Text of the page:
2. Define the goal of the persona. What is it that you are trying to accomplish with your persona? There are several different goals you can have when creating a persona. Below are the various reasons I have created them:
  • Show colleagues who our customers are
  • Highlight the behaviors of user groups
  • Present high-level motivations of users to highlight the why behind certain behaviors
  • Tell a story of a user’s life and how they operate when they want to accomplish a certain task

3. Decide on the information to include. I always do this before synthesis so I know what I am looking for when I comb through the data. JTBD personas include slightly different information than what I would put in more “traditional” personas.

  • Motivations. I believe motivations are the most important part of the JTBD interviews, and the most important information to include in the personas. JTBD highlights the motivations behind our actions. I separate motivations into three different categories: ideal self, experiential self, and social self.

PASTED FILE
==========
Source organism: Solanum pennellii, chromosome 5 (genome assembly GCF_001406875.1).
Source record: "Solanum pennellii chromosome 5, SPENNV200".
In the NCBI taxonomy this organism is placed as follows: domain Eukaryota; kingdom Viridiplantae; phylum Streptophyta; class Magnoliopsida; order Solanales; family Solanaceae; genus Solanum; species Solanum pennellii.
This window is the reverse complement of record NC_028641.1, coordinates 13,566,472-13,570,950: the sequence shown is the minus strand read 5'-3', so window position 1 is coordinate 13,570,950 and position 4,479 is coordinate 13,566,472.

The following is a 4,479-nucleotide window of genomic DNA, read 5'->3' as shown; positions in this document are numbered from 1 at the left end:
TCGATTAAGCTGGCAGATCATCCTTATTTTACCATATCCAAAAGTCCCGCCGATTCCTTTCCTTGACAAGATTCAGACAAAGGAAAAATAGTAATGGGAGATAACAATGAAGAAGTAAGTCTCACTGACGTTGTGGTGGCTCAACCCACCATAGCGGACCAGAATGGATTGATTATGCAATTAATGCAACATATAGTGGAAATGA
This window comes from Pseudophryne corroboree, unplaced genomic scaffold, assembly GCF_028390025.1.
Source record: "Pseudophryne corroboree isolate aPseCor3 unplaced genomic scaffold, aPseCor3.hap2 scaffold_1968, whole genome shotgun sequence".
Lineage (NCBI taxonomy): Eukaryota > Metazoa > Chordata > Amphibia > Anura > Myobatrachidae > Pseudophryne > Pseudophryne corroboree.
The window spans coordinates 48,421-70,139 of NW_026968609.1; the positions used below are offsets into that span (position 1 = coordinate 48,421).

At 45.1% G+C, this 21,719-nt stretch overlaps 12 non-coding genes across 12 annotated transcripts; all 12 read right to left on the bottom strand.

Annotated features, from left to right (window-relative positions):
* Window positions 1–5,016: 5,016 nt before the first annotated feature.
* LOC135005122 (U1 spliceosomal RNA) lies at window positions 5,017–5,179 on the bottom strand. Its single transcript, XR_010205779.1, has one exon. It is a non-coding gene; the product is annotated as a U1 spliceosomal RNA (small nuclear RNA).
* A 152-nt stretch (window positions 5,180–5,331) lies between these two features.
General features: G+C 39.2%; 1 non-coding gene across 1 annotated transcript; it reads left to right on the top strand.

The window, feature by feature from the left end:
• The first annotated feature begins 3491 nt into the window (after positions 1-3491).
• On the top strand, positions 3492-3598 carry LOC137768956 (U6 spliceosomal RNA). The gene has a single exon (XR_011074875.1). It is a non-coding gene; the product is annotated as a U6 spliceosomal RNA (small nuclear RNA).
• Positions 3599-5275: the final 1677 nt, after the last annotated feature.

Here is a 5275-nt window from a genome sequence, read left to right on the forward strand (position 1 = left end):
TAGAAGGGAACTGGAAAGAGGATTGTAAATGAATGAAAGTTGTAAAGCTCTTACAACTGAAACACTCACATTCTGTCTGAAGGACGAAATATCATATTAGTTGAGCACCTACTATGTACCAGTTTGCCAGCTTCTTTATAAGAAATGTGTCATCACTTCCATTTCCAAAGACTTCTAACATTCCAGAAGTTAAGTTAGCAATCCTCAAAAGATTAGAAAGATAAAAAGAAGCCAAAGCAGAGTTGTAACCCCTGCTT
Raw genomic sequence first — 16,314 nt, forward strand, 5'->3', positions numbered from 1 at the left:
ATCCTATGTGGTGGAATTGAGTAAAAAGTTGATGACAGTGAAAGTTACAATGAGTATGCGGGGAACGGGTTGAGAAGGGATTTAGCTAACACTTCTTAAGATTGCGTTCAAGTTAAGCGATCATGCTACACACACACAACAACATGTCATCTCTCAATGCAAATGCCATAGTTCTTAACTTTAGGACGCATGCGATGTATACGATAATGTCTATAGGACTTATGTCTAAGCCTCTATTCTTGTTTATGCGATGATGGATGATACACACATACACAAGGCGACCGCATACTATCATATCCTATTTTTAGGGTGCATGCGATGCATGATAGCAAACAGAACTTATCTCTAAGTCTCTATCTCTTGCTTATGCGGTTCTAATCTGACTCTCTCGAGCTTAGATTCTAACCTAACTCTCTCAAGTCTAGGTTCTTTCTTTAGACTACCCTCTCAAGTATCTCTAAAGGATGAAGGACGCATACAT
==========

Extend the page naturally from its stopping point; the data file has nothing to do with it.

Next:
Ideal self motivations: What is getting the person closer to their ideal self? What are they doing to get there?

Experiential self: What is that person trying to experience in order to get closer to the ideal self? How do they want their environment to impact you?

Social self motivations: How is the person trying to be seen by others? How do they want their relationships to function and get them closer to the ideal self?

  • Values. What does the person, at a high-level, value in day-to-day life? What are the concepts or ideas that are important to them?
  • Needs. What does the person need on a day-to-day basis? What is important for them to have to accomplish their goals?
  • Pain points. What is a painful experience for that individual? What do they try to avoid? What causes them anxieties?
  • Goal (or job). What is the goal (or job) they are trying to accomplish? What is the outcome they would like to achieve?